I know, you thought I was dead. I just checked out, intellectually. No promises, but I’ll try to get back into it. Assuming you are still out there.
Someone just linked me to this. Don’t get me wrong, I am totally gripped by the potential trainwreck that is Sarah Palin, abuse of power, enquiries into book burning, horrible policy choices and all. It’s times like these that make me thank the goddess I am not a USian. No offense.
But the Bristol thing hits home in a personal way.
Some years ago (not saying how many, and pbbbt to you, too) a 17 year old girl I know personally was pregnant and got pressured into getting married to the father of her baby, even though what she wanted was to keep the baby and raise it herself as a single mother. The father of the baby was her highschool boyfriend; he was kind of good looking in a geeky way, and had a sensitive artistic streak that somehow appealed to her, even though she was an ambitious, grade-grubbing over-achiever who was doing an accelerated High School program in order to get into University a year early.
Her father was pushing her to be an academic success, while her mother was just happy she had a nice boyfriend. The pregnancy couldn’t have been a more spectacular accident, happening, as it did, just before she went to Germany as an exchange student.
She got home from Germany, decision made, to face predictable pressure from his parents, who were Evangelicals with strong family values (read “fucked-up weird-ass wife beater” for the father in that scenario), and surprising pressure from her own family. It was too much, even for a strong-willed smart-ass. She married the boyfriend a month before the baby was born. The day after, the girl’s mother and father confessed to her that they wanted her to get married because her younger sister was pregnant, and there was no question of her marrying the father. Woah. Nice betrayal.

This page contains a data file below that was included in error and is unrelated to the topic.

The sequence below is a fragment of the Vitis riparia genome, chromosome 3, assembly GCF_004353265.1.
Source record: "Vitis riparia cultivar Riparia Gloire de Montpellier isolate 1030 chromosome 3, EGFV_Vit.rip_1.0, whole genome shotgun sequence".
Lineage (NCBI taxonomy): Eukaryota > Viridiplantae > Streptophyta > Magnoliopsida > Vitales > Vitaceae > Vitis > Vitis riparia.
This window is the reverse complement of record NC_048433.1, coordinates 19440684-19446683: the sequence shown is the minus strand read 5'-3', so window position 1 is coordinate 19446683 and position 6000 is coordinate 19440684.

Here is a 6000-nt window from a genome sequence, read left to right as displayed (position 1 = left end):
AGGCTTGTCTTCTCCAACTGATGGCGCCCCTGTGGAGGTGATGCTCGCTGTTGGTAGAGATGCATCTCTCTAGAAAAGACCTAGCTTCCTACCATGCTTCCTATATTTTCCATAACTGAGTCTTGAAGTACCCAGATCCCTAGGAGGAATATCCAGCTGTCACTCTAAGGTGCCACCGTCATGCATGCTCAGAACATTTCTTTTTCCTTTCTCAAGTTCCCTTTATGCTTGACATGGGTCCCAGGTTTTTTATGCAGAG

She made the best of it, writing to her best friend cheerfully about what might have been seen as grinding poverty. With the help of a sympathetic (childless) aunt, who did a lot of child care, she went to University, kept up with her courses and graduated with grades good enough to get her into a graduate program at a top-flight University.
The baby – a daughter – was happy and healthy, and the aunt and grandparents pitched in to help raise her in the early years.
Meanwhile, her husband was on kind of a downward spiral. He didn’t do so well in his classes, and eventually became resentful of his wife’s academic success. She had an affair. He started hitting her. Don’t judge him too harshly; it was behaviour modelled in his home during the time he grew up – his dad used to smash his older brother’s head into the pavement and call him stupid and a failure. Maybe, in other circumstances, the boy might have been able to see the pattern of abuse for what it was, and transcend it, but pushed too early into an adult role, he was emotionally handicapped from day one.
Eventually, the girl – well, let’s call her a woman – told her husband that she had had enough and she was going to leave him. They were walking down the street with their daughter, who was by that time around four years old. The boy – man – lost it. He punched his wife in the face, breaking her glasses, then picked up the broken shard of glass and dragged it down the woman’s nose. Blood dripped down her face, as she stood, stunned.
That’s my first memory.